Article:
Social Studies and Alignment.ppt - Wikispaces

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					Social Studies and Alignment
      Making the Pieces Fit




                    Robert Sox
                   Wake County Public School System
                     Senior Administrator Title I




    October 25, 2010
  What is an EXPERT?
Pronounced: “ex-spurt”
Ex: Former
Spurt: A drip under pressure
Our level of depth for this topic is:
• Water Skiing          • Deep Diving



                 Not
What helped this tree get this
           TALL?
            The Big Five
• Beginning with the class of 2010
  students must pass five End of Course
  Tests
• Algebra I
• Biology
• English I
• Civics & Economics
• U.S. History
      Tiny Acorn : Mighty Oak
• Kindergarten:             • Elaborate on the cycle
  Distinguish between         of economic boom and
  wants and needs             bust in the 1920’s and
                              1930’s
• Third Grade: Define and   • Analyze the extent of
  identify examples of        prosperity for different
  scarcity                    segments of society
                              during this period
• Third Grade: Explain      • Examine the impact of
  the impact of scarcity      technological innovations
  on the production,          on American Life
  distribution and
  consumption of goods
  and services
  The Elementary Connection
 Grade     Objectives     In C&E       % C&E      In US Hist   % US Hist


  K           29                                     29         100%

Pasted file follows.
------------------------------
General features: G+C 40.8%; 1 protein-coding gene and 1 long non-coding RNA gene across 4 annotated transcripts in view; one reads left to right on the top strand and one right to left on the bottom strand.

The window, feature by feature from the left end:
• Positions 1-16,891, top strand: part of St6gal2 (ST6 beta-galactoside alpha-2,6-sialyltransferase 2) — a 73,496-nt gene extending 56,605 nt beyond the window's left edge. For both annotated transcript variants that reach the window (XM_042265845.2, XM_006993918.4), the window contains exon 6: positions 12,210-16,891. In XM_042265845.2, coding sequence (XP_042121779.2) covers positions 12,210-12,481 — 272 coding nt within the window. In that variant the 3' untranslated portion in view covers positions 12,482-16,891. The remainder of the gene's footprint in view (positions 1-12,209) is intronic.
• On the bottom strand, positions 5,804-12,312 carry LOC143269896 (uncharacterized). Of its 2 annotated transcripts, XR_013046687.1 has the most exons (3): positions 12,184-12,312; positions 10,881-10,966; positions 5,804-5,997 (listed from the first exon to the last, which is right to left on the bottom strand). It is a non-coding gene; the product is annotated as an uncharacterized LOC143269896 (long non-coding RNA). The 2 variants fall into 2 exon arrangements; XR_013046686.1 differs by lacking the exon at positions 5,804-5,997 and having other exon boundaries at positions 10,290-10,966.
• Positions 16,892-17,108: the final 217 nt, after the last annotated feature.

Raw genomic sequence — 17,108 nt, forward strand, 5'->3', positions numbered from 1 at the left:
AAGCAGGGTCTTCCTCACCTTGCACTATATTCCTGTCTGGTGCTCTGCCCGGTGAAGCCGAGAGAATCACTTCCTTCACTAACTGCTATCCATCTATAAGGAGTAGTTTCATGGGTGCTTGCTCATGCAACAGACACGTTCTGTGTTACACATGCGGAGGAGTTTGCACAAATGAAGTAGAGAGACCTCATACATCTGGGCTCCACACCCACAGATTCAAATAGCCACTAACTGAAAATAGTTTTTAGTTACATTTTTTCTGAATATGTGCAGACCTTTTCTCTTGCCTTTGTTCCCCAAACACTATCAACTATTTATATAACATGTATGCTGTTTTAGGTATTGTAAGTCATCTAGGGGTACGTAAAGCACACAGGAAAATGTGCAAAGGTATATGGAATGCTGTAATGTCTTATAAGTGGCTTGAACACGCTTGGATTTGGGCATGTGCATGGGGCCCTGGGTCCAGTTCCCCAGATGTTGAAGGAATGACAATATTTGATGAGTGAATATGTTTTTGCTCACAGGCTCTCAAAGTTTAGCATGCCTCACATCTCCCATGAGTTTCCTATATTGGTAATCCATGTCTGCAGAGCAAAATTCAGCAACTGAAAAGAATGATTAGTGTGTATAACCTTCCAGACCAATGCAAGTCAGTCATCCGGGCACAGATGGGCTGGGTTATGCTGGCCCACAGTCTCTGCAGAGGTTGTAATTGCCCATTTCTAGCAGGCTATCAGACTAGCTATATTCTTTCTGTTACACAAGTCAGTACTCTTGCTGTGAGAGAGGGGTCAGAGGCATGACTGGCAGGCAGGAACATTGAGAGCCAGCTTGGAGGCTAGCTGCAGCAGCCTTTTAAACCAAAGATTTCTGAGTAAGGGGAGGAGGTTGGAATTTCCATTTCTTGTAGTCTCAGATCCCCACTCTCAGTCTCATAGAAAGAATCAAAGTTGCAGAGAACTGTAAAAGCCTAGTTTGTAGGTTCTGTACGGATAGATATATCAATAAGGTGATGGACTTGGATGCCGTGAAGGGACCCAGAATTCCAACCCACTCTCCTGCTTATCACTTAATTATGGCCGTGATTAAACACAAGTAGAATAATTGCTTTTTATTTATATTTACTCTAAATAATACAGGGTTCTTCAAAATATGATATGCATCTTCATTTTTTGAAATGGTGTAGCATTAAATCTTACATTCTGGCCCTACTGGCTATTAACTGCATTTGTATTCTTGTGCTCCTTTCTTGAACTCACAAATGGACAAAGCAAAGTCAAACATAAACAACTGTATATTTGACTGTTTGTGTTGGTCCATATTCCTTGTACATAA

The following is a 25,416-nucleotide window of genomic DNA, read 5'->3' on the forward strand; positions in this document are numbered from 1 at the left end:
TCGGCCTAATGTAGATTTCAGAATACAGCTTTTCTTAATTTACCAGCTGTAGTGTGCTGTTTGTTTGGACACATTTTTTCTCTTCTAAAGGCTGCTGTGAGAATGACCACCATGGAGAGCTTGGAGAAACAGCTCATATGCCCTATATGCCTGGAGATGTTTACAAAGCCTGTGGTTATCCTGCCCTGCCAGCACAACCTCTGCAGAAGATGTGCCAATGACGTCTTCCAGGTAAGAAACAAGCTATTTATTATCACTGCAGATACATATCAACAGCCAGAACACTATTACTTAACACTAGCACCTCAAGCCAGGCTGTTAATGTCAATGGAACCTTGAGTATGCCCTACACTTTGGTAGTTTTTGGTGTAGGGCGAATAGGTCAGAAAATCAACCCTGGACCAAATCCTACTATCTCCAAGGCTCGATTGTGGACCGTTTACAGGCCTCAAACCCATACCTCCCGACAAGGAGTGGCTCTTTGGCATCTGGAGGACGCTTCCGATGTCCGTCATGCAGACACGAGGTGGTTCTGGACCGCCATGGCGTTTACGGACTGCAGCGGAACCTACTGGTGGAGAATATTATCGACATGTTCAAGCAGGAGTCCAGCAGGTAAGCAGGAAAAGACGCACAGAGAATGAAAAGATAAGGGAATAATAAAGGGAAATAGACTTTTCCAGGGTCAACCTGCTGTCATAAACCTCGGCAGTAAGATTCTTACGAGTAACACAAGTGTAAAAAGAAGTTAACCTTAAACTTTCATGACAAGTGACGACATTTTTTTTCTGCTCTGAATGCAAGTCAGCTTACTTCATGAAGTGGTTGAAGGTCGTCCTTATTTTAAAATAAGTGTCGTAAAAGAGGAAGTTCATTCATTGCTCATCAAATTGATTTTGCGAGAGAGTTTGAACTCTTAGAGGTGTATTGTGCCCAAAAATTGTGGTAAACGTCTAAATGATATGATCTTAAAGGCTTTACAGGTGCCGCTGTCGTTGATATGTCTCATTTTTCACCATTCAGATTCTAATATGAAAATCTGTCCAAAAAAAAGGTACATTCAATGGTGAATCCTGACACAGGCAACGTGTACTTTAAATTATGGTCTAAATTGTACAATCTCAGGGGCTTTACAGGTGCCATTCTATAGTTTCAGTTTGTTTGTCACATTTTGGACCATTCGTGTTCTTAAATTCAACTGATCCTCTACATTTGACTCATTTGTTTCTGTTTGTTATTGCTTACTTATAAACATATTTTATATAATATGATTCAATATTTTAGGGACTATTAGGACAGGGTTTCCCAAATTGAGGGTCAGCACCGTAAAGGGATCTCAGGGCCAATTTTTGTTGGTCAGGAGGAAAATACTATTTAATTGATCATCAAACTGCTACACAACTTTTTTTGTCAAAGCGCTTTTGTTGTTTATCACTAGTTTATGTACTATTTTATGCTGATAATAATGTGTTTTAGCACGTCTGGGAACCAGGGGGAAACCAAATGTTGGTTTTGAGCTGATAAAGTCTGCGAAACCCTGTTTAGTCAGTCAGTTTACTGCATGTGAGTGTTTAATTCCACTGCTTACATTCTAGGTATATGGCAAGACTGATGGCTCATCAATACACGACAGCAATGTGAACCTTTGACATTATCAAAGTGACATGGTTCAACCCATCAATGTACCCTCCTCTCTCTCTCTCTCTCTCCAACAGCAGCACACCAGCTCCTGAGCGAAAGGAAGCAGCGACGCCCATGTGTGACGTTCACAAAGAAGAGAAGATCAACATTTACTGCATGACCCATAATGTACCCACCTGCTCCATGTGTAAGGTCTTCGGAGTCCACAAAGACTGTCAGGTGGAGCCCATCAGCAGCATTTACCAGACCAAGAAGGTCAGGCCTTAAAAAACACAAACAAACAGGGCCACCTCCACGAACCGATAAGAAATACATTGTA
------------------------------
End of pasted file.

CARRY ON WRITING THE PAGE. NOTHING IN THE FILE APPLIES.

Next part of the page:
1          35           21          60%           30          86%
  2           35           32          91%
  3           29           14          48%           27          93%
  4           35           19          54%           29          83%
  5           43           32          74%           34          79%
Percentages determined by groups of teachers from each given grade level
 The State of Elementary Social
            Studies
• North Carolina elementary teachers
  teach social studies about 30 minutes a
  week
                               Burroughs et al.,2005



• Teachers stated the main barrier to
  teaching social studies was loss of
  instructional time to the tested
  subjects
                     Heafner, Lipscomb, & Rock, 2006
        Even Greater Loss
• While high stakes testing has reduced
  the portion of time dedicated to social
  studies for all students, some students
  have even less access to social studies
  content
   – ESL
   – Special Education
   – Academically Gifted
            Simple Facts
• Social Studies accounts for 40% of this
  new “Graduation Gateway”
• While there is NO test for elementary
  social studies
  – Elementary teachers must plant the
    “seeds” early enough.
  – Elementary teachers must protect
    “seedlings” from harsh weather
 This Majestic tree is the legacy of
ALL who contributed to its presence
(Even those who weren't around the day the picture was snapped)
       What is Curriculum?
• Individually consider your personal
  definition of the term curriculum

• What words do you think of when you
  hear the term curriculum?